Nah, I’m too happy with my existing career in computers. As I mentioned, I just did the athlete/serious fitness thing for a while and come from a background where nothing came naturally to me so I really have to work at it. If left to my own devices I gain about 1-2 lbs a month, which gets bad pretty quick.

To be honest I considered putting a lot more of this kind of stuff in the journal/blog I’m writing on here, but I wasn’t sure how welcome it would be. A lot of people who aren’t as into fitness/nutrition tend to take the presence of details on it as an imposition, and the culture on this site seems a lot more laid-back and less sports-focused. I sometimes already feel like I’m coming off as a little intense for the site’s general culture. That said, if there’s an interest I can keep folding it back in. While this journey for me is very much about my developing love of horses it’s also about me trying to get back into shape again - going from my current kind of layabout self back into something that resembles athletic - so if this stuff is useful I’ll happily post about it.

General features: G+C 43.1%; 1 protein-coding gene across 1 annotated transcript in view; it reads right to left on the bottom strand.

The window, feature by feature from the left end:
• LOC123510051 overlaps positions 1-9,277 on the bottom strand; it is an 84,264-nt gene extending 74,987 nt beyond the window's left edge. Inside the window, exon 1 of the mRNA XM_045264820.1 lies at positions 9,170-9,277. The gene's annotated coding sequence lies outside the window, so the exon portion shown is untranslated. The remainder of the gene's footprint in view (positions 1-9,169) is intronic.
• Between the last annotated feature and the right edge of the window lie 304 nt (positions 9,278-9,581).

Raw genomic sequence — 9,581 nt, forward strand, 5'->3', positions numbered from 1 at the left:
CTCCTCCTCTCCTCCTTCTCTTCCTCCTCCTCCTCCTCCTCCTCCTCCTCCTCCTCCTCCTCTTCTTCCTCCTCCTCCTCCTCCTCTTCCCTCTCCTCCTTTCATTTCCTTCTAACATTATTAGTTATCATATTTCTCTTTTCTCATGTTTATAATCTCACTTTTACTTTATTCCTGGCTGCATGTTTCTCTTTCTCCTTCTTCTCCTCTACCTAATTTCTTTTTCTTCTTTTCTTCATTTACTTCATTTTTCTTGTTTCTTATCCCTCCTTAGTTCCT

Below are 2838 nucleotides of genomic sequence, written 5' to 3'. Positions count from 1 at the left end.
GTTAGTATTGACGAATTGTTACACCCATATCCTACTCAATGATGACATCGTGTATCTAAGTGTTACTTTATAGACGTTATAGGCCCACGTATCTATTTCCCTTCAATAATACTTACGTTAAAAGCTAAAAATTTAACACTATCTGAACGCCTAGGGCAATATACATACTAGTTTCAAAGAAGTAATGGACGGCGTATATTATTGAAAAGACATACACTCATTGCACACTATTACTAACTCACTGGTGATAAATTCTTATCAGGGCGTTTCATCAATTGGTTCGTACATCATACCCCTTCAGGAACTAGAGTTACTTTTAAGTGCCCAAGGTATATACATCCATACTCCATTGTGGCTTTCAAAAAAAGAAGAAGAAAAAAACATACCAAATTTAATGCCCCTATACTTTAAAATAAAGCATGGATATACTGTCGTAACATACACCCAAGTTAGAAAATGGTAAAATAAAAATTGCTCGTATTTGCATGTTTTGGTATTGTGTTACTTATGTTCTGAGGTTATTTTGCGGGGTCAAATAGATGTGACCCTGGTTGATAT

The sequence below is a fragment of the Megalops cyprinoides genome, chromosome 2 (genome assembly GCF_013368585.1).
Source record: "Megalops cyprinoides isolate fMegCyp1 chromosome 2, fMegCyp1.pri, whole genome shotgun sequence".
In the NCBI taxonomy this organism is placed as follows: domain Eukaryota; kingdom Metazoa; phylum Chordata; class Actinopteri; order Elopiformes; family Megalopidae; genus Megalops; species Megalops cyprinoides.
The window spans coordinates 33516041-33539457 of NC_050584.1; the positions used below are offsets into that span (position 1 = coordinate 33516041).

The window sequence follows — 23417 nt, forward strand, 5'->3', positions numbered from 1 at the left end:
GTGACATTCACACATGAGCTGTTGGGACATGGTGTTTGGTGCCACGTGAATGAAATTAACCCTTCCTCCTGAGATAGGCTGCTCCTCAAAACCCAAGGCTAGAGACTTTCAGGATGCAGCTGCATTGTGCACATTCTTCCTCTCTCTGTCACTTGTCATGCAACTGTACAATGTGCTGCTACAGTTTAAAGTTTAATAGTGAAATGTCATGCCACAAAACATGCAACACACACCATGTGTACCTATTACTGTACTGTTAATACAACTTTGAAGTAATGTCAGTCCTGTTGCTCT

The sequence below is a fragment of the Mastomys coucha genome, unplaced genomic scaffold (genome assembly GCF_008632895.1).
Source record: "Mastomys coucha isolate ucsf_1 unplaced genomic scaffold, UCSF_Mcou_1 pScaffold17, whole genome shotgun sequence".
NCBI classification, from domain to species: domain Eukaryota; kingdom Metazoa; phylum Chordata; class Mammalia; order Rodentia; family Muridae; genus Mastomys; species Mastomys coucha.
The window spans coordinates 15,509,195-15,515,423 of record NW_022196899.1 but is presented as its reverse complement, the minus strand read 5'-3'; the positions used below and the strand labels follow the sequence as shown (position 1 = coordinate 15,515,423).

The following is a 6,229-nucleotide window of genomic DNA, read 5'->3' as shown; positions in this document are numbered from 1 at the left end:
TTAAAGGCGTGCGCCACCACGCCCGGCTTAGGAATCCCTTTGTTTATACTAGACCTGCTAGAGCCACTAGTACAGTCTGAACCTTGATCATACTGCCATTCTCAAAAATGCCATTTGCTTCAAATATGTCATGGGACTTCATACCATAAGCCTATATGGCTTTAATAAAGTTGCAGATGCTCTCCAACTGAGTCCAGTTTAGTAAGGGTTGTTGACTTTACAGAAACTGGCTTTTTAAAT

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Originally Posted by sarajw9 View Post
I did download the MyFitnessPal app, and have been tracking my calories for the past couple of days (with mildly horrifying results- curse those delicious Thanksgiving leftovers). You're right, even the act of counting calories without restricting made me really think about what I was eating. I was less tempted to eat that pumpkin pie, really only because I didn't want to know how many extra calories that was.
Ah holidays, bounty of deliciousness and buster of all diets. At least turkey is really quite healthy. I’m vegetarian - but turkey pods and tofurky can fill that niche pretty well.